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The first things you should do in Florence

Once you’ve been, you’ll be back. But everyone needs somewhere to start

25 July 2015

9:00 AM

25 July 2015

9:00 AM

The British have always been in love with Florence. First visits cannot disappoint. One friend recalls being herded around as a schoolgirl, unexpectedly coming face to face with the replica of Michelangelo’s David in the Piazza della Signoria and fainting right there in the street. Return visits can be just as stunning.

You can fly in to Pisa or to Florence airport, which receives an increasing number of flights. And the high-speed train from Rome takes just an hour and a half. Weather-wise it can be tricky to pick the best season. Winters can be very cold, but like many Italian cities Florence develops a different charm as it empties of tourists. August can be a mess, but any time is better than never.

The hotels are pricey, but they include some of the world’s best. The Savoy is not only a historic classic, but perfectly situated in the Piazza della Repubblica. The Four Seasons is a resort within the city, with beautiful frescoes. JK Place and Porta Rossa are good if you like something more boutique.

One appeal of the city is that the historic centre is self-contained, with everything reachable on foot. Any visitor will have to visit the Duomo, Uffizi, Santa Maria Novella, Palazzo Pitti and basilicas of Santa Croce and San Miniato among much else. But Florence continually throws up new or restored treasures. I recently returned to the Chiesa di Ognissanti to see its magnificent and recently restored Giotto crucifix, which was worth the flight all on its own. Return visitors will also appreciate the temporary exhibitions like those in the Palazzo Strozzi.

Casa Guidi, once home to the Brownings, is a place of pilgrimage for literary visitors. Like everywhere else in Florence it is worth checking the opening times in advance: accept all listings as aspirations rather than rules. A fixture for non-Italian visitors on a Sunday morning is the English church in Florence. The first time I attended there was sherry after the service in the chaplain’s quarters and a congregation of expats who persuaded me that the spirits of E.M. Forster and Henry James were not quite dead.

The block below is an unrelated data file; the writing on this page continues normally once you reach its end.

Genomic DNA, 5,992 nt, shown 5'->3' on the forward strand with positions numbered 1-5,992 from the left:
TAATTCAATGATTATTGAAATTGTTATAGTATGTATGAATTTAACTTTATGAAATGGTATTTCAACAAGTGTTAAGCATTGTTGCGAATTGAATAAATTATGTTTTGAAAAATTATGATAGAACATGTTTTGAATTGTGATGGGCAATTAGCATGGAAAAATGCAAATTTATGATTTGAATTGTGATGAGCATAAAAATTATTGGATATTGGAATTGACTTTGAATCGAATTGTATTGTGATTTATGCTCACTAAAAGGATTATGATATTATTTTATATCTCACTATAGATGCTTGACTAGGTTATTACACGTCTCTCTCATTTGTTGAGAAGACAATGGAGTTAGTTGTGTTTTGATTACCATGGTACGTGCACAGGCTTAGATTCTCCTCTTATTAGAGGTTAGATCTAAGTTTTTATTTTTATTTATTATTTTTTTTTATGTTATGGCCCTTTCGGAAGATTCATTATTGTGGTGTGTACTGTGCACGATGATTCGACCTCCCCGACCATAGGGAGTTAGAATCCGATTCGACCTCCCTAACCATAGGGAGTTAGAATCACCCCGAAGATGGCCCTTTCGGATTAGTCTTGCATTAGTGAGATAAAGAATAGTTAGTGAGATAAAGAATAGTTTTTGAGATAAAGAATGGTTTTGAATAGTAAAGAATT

When sustenance is required, All’Antico Ristoro di’ Cambi is a magnificent low-key trattoria-style venue, famous for its steak. Oliviero is a classic old-school Italian restaurant with a piano accompaniment. For a quick sandwich, the standing-only I Due Fratellini near the Palazzo Vecchio is perfect. Grom is perhaps the city’s best gelato, while fans of the negroni can pay homage at Caffè Giacosa, now run by Roberto Cavalli, where it was invented. On a summer evening, see if you can get an outside table at Borgo San Jacopo on the Arno. The river, city, and indeed world never looked so good.

There are the same high-end shops that every city now has. But the Florentine crafts continue. Go to Pineider for paper and engravings, the original Santa Maria Novella just to see the shop even if you don’t buy their soap and the wonderful Baccani is the place for traditional Florentine frames and prints. Though not written as a guide, David Leavitt’s short book on Florence is a perfect accompaniment and will fit into a jacket pocket. Or you can save it for when you next come back.

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